Background: This study was designed to investigate the prevalence of
osteoarthritis in the carpometacarpal joint of the thumb in adults thirty
years of age or older in Finland.
Methods: Between 1978 and 1980, a representative population sample
of 8000 Finns thirty years of age or older were invited to have a
comprehensive health examination; 90% accepted. Hand radiographs were made of
3595 subjects. Since the examination, the subjects have been followed
systematically to assess work disability and mortality by reviewing registers
covering the whole population.
Results: The age-adjusted prevalence of thumb carpometacarpal
osteoarthritis of Kellgren grade 2, 3, or 4 was 7% for men and 15% for women.
After adjustment for age, sex, and other alleged risk factors, body mass index
was found to be directly proportional to the prevalence of thumb
carpometacarpal osteoarthritis in both sexes. The adjusted odds ratio was 1.29
(95% confidence interval, 1.15 to 1.43) per 5-kg/m2 increment in
body mass index. No significant association was found between the physical
workload history and thumb carpometacarpal osteoarthritis. Restricted mobility
of the thumb and local tenderness and swelling were frequently found in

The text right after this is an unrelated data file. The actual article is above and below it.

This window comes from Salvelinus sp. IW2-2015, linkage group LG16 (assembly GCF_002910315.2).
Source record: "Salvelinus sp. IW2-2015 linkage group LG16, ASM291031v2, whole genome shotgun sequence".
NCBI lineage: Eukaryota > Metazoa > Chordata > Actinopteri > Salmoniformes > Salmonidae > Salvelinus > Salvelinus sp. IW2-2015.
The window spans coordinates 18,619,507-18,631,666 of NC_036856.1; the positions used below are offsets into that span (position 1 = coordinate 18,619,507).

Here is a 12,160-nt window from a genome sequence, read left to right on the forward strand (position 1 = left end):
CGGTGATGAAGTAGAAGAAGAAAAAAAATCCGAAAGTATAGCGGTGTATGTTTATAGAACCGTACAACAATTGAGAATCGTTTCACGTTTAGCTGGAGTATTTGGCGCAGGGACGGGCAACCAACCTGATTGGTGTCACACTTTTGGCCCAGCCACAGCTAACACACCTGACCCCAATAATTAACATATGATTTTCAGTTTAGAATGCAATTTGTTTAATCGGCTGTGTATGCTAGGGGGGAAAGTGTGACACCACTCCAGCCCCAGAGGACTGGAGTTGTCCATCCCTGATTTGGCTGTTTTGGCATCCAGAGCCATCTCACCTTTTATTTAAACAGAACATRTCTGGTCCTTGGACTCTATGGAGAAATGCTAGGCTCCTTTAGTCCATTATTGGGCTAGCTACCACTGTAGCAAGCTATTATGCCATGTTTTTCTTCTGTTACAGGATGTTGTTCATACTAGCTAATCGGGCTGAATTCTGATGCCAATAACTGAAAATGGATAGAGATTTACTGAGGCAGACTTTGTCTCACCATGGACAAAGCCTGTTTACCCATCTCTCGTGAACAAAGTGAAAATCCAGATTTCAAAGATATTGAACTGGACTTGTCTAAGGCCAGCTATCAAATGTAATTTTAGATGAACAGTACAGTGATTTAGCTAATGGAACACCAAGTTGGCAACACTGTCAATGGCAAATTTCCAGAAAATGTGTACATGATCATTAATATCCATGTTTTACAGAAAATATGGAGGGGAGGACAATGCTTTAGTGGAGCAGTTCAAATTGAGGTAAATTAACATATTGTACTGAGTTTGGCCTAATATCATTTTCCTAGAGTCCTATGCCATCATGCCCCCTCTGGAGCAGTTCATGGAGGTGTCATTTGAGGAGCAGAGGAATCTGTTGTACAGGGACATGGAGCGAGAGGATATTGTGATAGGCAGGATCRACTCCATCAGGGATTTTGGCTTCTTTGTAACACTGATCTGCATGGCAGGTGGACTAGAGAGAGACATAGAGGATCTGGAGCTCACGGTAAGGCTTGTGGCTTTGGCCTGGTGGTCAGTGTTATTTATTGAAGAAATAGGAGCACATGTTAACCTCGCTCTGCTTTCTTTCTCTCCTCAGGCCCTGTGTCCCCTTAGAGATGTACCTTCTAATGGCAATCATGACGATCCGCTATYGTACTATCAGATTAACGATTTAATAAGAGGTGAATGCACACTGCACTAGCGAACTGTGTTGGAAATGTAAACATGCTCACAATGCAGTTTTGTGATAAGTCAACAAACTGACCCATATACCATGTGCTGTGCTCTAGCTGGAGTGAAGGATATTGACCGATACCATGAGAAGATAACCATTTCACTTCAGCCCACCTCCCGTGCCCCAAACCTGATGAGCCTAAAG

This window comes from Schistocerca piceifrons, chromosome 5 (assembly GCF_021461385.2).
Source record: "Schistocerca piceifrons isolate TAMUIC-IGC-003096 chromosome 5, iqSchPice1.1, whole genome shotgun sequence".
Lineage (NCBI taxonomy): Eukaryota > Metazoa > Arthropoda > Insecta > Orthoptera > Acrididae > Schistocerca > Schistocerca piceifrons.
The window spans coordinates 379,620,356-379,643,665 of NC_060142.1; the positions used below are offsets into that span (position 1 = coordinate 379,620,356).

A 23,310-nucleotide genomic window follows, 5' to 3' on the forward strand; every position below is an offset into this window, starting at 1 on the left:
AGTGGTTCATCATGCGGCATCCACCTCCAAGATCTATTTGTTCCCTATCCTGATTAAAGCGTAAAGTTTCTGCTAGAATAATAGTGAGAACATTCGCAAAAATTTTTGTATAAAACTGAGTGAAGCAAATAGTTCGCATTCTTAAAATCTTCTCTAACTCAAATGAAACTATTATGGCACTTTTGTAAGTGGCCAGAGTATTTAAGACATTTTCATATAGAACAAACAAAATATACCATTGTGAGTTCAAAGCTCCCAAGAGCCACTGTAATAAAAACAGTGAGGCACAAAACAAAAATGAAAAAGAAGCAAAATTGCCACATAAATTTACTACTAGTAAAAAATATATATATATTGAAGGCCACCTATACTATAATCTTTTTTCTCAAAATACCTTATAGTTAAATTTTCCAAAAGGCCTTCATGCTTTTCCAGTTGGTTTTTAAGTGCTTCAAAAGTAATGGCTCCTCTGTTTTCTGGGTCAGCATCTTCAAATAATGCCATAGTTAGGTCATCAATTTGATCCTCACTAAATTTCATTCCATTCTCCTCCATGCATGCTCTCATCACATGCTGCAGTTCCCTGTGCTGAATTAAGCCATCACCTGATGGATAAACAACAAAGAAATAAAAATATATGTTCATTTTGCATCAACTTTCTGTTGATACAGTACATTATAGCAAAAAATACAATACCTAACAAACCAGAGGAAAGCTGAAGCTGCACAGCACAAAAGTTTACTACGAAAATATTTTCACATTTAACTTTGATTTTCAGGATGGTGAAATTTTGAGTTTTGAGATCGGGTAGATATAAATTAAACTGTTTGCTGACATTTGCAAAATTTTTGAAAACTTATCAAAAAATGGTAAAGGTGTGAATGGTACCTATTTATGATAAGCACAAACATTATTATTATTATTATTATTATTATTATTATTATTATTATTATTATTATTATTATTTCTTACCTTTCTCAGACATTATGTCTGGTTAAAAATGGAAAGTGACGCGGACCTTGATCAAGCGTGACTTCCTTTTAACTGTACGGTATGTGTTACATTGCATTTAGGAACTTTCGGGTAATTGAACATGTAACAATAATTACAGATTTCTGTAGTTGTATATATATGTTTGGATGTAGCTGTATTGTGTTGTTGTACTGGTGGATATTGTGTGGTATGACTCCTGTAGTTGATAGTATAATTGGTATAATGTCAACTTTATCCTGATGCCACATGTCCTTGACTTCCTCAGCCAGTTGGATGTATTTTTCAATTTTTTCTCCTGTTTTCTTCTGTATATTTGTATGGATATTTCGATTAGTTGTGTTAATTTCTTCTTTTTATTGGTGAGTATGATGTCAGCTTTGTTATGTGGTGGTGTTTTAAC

conjunction with radiographic evidence of thumb carpometacarpal
osteoarthritis. Advanced (grade-3 or 4) thumb carpometacarpal osteoarthritis
predicted the total mortality rate in men (adjusted relative risk, 1.32; 95%
confidence interval, 1.03 to 1.69). Radiographic signs of thumb
carpometacarpal osteoarthritis did not predict work disability.
Conclusions and Clinical Relevance: Obesity is a strong determinant
of thumb carpometacarpal osteoarthritis in both sexes. The effect of thumb
carpometacarpal osteoarthritis on disability and mortality in the general
population is modest. Because of the rarity of ensuing disability,
carpometacarpal osteoarthritis of the thumb is likely to be underdiagnosed in
Level of Evidence: Prognostic study, Level II-1
(retrospective study). See Instructions to Authors for a complete description
of levels of evidence.